The court house

The cemetery,  surprisingly located right by the beach

Iqaluit used to be called Frobisher Bay, which started as an American base. The area was never really used by the Inuit, unlike other communities in Nunavut which used to be fishing spots or meeting places or something.  But with the presence of the American base, the area eventually began to attract Inuit people, who then settled there.

the old Hudson Bay Company post

From the identical cookie-cutter houses of Legoland, which looks like they were boxed in a factory assembly line (much like most of Kanata), to the large luxurious houses of Tundra Ridge, to the "far away" location of Apex (3km) which was where Inuit people stayed when they worked for the American base, I was amazed to see that there were so many residential neighbourhoods in town. Still, there aren't enough We're only too aware of the housing shortage that Iqaluit is experience, much like the rest of Nunavut.  They just can't build houses quickly enough to keep up with the needs. There's a two year waiting list to build a private home here in town, just to get a contractor.

Ventures, probably one of the hugest stores in the whole territory. THEY HAVE A BOOK STORE.

for some reason, they mostly sell fur in the photo section of the North Mart.

I got to see the famous Road To Nowhere, named as such because they had begun building a road to go to the sand pit, but then they ran out of sand, so now it goes nowhere. It's not that unusually, actually, I feel like most roads in communities in Nunavut eventually go nowhere, since the communities aren't exactly connected to each other. But this particular road in Iqaluit is actually called the Road To Nowhere.

Speaking of roads...boy, the potholes were something else. I don't see how anybody could possibly speed around here.

I got to see Queen Elizabeth Road, so named because it was specifically paved for Queen Elizabeth when she came to visit. Apparently there is a rule that cars she ride can only go on paved road, so I guess we can see exactly what parts of Iqaluit the Queen got to see, based on where the paved roads go. The rest of the roads are made of mud and potholes.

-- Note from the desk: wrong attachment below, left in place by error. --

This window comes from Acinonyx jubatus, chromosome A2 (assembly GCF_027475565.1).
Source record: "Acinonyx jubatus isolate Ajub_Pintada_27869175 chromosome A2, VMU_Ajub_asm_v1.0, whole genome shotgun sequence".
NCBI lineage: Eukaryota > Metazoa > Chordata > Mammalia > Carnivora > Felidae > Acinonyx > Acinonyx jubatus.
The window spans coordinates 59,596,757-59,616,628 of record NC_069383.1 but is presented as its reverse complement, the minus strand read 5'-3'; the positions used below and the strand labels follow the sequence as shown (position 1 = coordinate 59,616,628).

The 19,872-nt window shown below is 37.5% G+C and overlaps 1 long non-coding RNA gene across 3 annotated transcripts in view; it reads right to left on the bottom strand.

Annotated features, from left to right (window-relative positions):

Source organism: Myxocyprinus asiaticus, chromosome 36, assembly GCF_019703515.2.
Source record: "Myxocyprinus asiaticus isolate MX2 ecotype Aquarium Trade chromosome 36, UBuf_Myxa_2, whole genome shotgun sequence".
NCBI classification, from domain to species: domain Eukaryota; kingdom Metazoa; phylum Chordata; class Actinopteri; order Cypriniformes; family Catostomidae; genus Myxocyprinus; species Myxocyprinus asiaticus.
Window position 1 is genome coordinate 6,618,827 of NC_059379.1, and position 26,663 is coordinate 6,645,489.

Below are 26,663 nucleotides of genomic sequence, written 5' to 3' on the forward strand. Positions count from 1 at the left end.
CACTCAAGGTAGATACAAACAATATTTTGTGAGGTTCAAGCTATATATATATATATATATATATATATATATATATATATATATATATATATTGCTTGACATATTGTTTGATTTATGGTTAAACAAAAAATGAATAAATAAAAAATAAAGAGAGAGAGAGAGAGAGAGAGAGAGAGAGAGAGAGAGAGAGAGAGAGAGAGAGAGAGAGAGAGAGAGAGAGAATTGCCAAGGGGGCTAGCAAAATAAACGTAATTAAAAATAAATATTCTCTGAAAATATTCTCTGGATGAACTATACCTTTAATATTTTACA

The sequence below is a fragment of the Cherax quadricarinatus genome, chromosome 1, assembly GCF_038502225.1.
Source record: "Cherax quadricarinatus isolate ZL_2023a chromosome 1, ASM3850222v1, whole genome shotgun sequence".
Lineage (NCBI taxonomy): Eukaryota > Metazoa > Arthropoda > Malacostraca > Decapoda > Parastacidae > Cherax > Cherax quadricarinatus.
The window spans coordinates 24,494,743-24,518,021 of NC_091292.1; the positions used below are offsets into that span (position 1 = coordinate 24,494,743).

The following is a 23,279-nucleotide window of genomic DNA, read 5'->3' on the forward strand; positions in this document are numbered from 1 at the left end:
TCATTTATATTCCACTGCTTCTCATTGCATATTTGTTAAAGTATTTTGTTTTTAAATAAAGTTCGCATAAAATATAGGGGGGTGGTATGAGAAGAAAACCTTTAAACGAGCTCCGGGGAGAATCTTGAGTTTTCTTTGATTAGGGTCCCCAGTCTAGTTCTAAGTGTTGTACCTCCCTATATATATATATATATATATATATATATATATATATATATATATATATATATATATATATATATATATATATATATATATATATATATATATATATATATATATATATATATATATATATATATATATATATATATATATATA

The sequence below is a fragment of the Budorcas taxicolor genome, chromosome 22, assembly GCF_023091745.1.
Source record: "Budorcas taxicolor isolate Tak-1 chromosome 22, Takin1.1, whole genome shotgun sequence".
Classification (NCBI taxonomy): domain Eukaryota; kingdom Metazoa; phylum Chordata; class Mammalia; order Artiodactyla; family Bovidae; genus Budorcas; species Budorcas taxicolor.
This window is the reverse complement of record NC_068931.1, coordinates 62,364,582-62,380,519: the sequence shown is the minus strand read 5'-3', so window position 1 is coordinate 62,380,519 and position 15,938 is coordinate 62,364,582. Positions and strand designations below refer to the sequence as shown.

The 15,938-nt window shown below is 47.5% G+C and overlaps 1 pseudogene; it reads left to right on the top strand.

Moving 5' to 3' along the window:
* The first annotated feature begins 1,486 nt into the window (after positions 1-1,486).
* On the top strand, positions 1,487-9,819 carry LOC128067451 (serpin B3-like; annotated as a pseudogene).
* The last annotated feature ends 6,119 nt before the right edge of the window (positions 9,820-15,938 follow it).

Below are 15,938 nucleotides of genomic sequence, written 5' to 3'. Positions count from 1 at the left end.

The beach. I asked if there are a lot of surfers here, but apparently there is not.

Iqaluit has a nice beach area, although it wasn't suntanning weather that particular day. I discovered a beachside restaurant Grind and Brew, which has a name that makes me think of coffee shops, but in reality it's sort of a diner / convenience store place covered in Jordan Tootoo posters that sells Thai food and pizza (including smoked char pizza and caribou pizza!).

I was also excited to discover the shawarma place, which was an authentic shawarma experience with all the excited staff angrily yelling at each other with thick accents in the kitchen about whose large beef this was.  My shawarma sandwich was divine, and I miss it already.

The Kicking Caribou Pub (A BAR! I barely remember what those are.)

Friday, May 24, 2013

Omingmak Frolics: A parade in Cambridge Bay

My favourite part of the Frolics festival was the big parade that went around town - or basically, down one street and back down another. Despite the fact that it was a festival to celebrate spring, it was a parade that marched through snow and ice-covered roads, in true Cambridge Bay style. Floats from all sorts of Cam Bay organizations passed by the spectators, who were mostly excited about the free candy that was being thrown at them and into the snow banks.  Small kids on bikes pushed through the slush to follow the parade, with other small children running dangerously in front of the trucks to get candy. Taxi cabs blasted metal music, for reasons I couldn't really understand. ATVs rode along, decorated with caribou skulls, holding babies and waving hockey jerseys.  It was a classic Cambridge Bay sight

the day care float, complete with adorable kids

i have no idea why Elvis was on this float
Yes, that is a grizzly bear hide on the hood of the Kitikmeot Inuit Association float. #CamBayStyle

caribou skull!
the people of the Department of Health, frightening all the children with their GIANT NEEDLE
 i love this float, which is basically a love song to hockey on an ATV
Inukshuk float!

Right after the parade, the town crowned the official Frolics King and Queen, followed by a live show with Iqaluit blues rockers The Tradeoffs.

posing with the Frolics King

 Rock show in Cam Bay! A rare treat

 the members of the band pose with the town mascot, Ollie.
I was very disappointed that I didn't have a chance to get a picture with Ollie.

Frolics also featured a number of other fun events, including snowmobile races and a talent show.

a small girl shows off her skill at the talent show

people gathering for the snowmobile races out on the ice

 the ladies' snowmobile race